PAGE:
Known as the “bari”, the baritone sax is the fourth voice in the family. It is pitched in Eb and plays a M6 plus an octave below written.
Students should not be moved to this until at least junior high school; firstly, it is so big and heavy that a young player could be moved to discouragement after a short time. (The thing weighs between 15-20 lbs.) Secondly, due to its size and air requirements, a player must work hard for a long time to achieve good tone. Baritone sax requires a LOT of air. (NOTE: A player new to bari will have to get used to 3 embouchure changes. He must take more mouthpiece into his mouth than he is used to--top teeth go above where the reed meets the rails--and looser tension of the lips than tenor or alto. Third, the jaw must be down creating an open oral cavity.) Many new bari players are alto converts. The tendency for them is to take as much mouthpiece and to blow the same amount of air as an alto. The result is a thin, weak baritone sax sound.
In a concert band, it is basically a copy of the tuba and euphonium parts. It plays the same role as a bass or contra alto clarinet…which is to bolster the lower end of the sound pyramid. It has little independence in the wind ensemble or concert band.
And pity the poor kid who has to carry it in marching band. A director should ask, "Do I really need a bari sax out there on the football field?" Can the student be allowed to play alto during marching band season? It's hard enough to have a baritone sax hanging from the neck during concert band or wind ensemble. During rests the player can lay it across the lap. But he cannot be given the same luxury in marching band. The least the director can do is provide a harness-type neck strap...and then offer to pay the chiropractic bills that will follow twenty years later! Playing the bari while on a stand should be seriously considered when a student is in junior high school. There is no shame in this. Forget the macho stuff, it is for the player's own good and longevity. If the director chooses to take this route for his student, he should not use a bari sax stand that is open. That is, not the type where the sax sits in an open cradle. Rather, use a stand that has a separate brace that fastens around the bell section and clips onto or has a tongue that slides into the base of the stand.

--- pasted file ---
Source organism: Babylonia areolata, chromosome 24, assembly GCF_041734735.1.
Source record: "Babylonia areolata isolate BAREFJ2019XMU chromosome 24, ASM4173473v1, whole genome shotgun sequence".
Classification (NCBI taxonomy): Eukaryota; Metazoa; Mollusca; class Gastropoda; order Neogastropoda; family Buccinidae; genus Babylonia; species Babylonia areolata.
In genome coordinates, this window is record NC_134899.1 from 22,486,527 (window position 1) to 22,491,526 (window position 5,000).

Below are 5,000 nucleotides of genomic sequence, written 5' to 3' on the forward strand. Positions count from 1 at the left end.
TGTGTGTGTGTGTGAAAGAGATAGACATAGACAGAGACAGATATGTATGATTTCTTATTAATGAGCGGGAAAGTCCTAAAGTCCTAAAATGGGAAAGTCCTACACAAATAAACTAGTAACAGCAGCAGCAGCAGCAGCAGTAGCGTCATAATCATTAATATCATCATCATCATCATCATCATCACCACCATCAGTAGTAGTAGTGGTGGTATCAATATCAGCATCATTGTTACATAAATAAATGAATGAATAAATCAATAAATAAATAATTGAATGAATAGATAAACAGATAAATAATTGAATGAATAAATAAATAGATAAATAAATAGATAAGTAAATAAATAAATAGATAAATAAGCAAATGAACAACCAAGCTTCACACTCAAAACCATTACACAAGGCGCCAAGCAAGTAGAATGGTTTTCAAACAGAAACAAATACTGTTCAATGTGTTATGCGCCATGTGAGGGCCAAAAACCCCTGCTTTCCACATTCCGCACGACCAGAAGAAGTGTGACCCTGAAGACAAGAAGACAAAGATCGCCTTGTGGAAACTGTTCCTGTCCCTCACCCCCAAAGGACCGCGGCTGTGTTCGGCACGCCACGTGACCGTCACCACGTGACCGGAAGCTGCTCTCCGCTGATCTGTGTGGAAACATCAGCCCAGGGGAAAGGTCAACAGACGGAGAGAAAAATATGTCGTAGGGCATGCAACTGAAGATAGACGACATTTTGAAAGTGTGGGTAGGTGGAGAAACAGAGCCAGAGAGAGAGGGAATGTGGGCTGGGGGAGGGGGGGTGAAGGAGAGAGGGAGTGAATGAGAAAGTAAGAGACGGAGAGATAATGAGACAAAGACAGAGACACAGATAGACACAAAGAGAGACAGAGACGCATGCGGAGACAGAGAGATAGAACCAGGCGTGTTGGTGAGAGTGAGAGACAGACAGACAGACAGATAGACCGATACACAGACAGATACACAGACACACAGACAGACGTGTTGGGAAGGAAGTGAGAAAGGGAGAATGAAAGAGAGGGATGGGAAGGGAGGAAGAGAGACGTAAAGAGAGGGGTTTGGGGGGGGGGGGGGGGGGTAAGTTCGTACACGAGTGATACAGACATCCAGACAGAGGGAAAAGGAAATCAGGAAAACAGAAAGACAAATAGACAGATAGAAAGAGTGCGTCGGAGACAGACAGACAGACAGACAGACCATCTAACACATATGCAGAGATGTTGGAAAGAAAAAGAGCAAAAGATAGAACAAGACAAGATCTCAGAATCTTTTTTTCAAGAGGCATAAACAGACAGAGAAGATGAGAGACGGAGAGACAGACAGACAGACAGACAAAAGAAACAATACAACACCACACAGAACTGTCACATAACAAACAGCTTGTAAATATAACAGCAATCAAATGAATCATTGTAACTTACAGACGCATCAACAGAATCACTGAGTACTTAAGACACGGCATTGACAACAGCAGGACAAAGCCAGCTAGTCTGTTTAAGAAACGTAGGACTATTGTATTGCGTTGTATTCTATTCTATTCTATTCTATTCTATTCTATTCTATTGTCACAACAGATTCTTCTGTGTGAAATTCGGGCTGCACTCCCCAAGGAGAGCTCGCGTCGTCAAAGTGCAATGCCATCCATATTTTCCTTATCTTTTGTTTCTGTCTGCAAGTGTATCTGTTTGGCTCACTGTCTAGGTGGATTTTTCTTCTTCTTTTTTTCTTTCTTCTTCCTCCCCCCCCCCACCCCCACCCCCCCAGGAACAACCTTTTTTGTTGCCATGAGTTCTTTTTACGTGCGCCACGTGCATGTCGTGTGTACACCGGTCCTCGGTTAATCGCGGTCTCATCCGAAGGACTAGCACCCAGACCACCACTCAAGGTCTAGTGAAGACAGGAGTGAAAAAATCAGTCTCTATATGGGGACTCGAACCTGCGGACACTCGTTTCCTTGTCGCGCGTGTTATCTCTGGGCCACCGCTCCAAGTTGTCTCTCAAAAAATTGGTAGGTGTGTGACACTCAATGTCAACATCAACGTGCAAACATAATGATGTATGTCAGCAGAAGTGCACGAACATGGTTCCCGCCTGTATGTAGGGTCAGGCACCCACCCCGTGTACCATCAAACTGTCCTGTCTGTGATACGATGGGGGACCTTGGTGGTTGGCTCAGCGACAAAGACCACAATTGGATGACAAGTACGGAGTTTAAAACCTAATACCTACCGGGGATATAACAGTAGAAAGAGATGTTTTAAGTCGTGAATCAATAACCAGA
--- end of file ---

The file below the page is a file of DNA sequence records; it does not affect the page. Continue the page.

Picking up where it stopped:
Where this sax shines is in the jazz ensemble and the quartet. In the jazz band, it is the anchor for the sax section. It is also the liaison between the saxes and the trombones. There is a bond of sorts between the bari and the bass bone—if there is one in the J-band. The same can be said of the saxophone quartet. The bari is akin to the cello in a string quartet. It too is the platform for on which the other voices stand.
A note about the baritone sax sound. It is frequently said that in classical playing the bari should sound as much like a cello as possible. One of my teachers made a very good response to which I agree: The bari should not sound like a cello, but like a baritone sax. It is its own instrument and owes no apology or homage to any other. So when the bari player is playing the obligatory Bach Prelude to Suite No. 1 in G major for cello (BWV 1007), he should sound like a saxophone and not a cello.
Any student who plays bari should be under the same obligations of technique as the alto and tenor player. Too often—due to its easier parts—the weaker player is put on it. As a result, many bari players lack palm key skills, have trouble with arpeggios, and are behind their alto and tenor counterparts in general ability to negotiate the horn. I suggest they use an alto method or technique book, and take on the same demands. Yes, the bari mechanism is bigger and clumsier, but as a teacher if you don’t tell that to your student, he won't know differently.
Here’s a question to the baritone sax player: why do bari players always think it’s okay to carry around their horns by the loop at the top near the neck?! They would never do that to an alto or tenor. By doing so, you’re asking the two solder points that connect the loop to hold the entire weight of the instrument. Don’t do it. Carry it right. As with the other saxophones, the neck strap should always be hooked to the sax for added measure against an accidental drop. The strongest part of the horn is the bell section. Use two hands to carry the sax, or at least wrap an arm around the bell section. The larger the instrument the more prone it is to either being dropped or banged into something.
I played baritone sax from the seventh grade through my sophomore year of college.
This may sound snobbish--or blogish--but I always hated the name “bari sax”.
I grew tired of explaining to non-musicians that I was not a blueberry farmer. I did not carry “berry sacks”, but “bari” was slang for “baritone”. There…I’m done.
Here is my 1981 Yanigasawa 880. It goes down to low A.
Even back then, not every baritone model had a low A key. It was an extra option on some makes.
Presently, the low A is standard equipment…and it’s fun
A college friend of mine had a pal who lived by a small pond with a row boat. He filled an old Conn bari sax with cement, tied one end of a chain around the loop, and used it as an anchor for the boat!
I couldn't believe my eyes when he raised that thing out of the water! Partial sadness at the sight; partial awe. I confess admiration at the creativity of the whole thing though.
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